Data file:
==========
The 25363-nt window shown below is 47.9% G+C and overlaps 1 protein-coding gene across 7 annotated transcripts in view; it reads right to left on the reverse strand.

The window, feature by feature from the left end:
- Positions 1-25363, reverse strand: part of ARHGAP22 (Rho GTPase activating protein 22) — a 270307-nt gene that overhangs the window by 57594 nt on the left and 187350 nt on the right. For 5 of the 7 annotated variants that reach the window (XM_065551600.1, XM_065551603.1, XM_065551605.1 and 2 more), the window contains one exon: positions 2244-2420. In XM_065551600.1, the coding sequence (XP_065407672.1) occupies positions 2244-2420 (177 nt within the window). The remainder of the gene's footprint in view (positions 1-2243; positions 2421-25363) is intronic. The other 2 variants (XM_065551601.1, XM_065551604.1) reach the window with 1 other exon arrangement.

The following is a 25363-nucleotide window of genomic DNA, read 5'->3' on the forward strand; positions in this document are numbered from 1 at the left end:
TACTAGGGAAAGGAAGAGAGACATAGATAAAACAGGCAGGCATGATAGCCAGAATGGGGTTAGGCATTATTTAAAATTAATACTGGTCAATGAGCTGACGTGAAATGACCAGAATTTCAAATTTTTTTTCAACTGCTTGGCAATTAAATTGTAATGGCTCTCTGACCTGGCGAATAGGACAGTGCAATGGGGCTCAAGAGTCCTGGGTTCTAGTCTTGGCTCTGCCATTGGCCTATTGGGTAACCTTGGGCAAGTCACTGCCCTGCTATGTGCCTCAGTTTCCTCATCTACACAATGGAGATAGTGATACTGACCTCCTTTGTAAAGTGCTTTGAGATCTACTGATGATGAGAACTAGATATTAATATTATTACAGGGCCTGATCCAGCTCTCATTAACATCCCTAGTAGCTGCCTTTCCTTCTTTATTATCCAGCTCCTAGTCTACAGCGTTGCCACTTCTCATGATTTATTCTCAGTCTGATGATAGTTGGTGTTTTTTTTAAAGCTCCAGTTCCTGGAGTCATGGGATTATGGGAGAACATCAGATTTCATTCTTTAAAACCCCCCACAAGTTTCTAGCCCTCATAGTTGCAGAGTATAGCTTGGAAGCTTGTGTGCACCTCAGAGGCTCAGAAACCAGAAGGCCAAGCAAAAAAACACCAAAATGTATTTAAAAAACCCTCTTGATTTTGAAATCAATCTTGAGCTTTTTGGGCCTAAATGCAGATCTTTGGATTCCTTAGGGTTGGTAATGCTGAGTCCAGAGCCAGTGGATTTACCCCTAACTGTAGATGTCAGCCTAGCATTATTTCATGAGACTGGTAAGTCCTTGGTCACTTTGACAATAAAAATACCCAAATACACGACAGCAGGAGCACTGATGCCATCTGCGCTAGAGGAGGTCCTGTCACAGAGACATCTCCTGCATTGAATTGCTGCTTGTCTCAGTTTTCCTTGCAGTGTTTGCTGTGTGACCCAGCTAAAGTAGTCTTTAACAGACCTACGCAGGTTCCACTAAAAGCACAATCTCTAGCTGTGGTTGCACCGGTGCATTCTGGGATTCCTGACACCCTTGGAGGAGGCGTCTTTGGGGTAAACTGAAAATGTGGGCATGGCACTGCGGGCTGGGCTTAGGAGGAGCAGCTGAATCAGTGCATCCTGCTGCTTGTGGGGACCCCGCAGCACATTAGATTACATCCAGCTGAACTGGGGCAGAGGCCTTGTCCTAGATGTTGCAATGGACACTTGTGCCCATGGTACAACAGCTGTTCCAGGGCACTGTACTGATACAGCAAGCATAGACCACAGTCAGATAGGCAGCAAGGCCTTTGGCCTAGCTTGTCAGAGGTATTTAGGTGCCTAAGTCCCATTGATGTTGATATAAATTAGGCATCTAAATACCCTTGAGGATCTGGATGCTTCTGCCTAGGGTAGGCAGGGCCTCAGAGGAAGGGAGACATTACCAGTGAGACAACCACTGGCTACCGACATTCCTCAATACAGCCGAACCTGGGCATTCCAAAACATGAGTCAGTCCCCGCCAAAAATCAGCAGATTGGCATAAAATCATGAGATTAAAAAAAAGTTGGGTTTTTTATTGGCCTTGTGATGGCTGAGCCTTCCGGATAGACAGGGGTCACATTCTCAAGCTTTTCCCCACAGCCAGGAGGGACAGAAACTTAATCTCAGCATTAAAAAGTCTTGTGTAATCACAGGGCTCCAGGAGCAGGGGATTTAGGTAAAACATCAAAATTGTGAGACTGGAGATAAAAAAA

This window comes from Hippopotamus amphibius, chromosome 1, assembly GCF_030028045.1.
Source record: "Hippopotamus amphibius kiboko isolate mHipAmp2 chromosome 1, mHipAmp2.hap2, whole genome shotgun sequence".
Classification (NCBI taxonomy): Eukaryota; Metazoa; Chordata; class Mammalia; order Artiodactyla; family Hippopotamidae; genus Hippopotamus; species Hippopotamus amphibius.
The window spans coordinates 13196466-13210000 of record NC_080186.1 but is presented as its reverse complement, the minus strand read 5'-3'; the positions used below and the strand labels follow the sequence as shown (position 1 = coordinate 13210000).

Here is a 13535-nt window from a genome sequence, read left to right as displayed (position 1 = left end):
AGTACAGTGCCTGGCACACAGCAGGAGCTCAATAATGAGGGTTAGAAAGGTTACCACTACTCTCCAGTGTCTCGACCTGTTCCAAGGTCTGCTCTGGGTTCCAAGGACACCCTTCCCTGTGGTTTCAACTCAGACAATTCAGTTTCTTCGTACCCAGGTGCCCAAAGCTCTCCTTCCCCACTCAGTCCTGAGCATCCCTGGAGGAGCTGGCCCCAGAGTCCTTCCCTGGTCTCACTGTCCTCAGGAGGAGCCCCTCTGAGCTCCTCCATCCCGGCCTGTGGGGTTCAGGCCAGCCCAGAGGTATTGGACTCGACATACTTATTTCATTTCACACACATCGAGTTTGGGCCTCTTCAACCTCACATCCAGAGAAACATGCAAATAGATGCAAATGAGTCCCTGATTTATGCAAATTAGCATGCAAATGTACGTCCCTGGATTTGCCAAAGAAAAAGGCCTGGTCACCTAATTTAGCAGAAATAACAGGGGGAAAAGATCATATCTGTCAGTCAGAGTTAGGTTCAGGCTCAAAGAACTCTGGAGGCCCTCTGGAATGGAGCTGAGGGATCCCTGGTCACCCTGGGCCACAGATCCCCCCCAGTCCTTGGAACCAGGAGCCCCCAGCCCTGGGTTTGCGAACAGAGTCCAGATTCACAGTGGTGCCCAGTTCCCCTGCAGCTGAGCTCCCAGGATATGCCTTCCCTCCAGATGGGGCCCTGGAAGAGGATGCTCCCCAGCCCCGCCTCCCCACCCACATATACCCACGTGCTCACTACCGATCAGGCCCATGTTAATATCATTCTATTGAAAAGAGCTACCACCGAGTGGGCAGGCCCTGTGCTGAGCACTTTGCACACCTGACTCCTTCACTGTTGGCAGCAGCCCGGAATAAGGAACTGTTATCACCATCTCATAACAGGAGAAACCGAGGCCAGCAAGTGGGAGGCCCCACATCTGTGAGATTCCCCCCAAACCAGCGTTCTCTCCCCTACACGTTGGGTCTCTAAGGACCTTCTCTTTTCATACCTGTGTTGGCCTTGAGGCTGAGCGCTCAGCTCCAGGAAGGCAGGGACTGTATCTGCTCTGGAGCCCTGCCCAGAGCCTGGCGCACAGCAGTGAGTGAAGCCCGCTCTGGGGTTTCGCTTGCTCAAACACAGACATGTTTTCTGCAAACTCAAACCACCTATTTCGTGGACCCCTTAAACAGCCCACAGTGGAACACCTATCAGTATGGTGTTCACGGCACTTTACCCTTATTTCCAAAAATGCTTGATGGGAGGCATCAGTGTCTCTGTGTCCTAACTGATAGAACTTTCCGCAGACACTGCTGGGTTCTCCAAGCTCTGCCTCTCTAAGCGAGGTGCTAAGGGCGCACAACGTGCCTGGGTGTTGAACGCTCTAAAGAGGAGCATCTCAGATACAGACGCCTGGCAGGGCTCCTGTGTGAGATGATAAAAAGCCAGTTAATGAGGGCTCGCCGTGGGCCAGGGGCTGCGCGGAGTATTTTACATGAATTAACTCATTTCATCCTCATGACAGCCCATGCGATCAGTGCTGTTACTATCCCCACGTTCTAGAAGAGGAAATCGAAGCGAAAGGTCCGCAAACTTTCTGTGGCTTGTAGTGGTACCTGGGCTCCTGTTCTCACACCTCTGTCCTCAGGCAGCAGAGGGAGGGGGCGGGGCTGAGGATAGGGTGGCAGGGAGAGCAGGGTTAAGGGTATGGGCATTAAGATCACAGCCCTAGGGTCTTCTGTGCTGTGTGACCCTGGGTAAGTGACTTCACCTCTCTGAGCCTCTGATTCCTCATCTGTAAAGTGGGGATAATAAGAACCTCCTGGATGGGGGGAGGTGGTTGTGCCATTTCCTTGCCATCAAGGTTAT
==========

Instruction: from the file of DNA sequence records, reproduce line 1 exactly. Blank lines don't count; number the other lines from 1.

The 25363-nt window shown below is 47.9% G+C and overlaps 1 protein-coding gene across 7 annotated transcripts in view; it reads right to left on the reverse strand.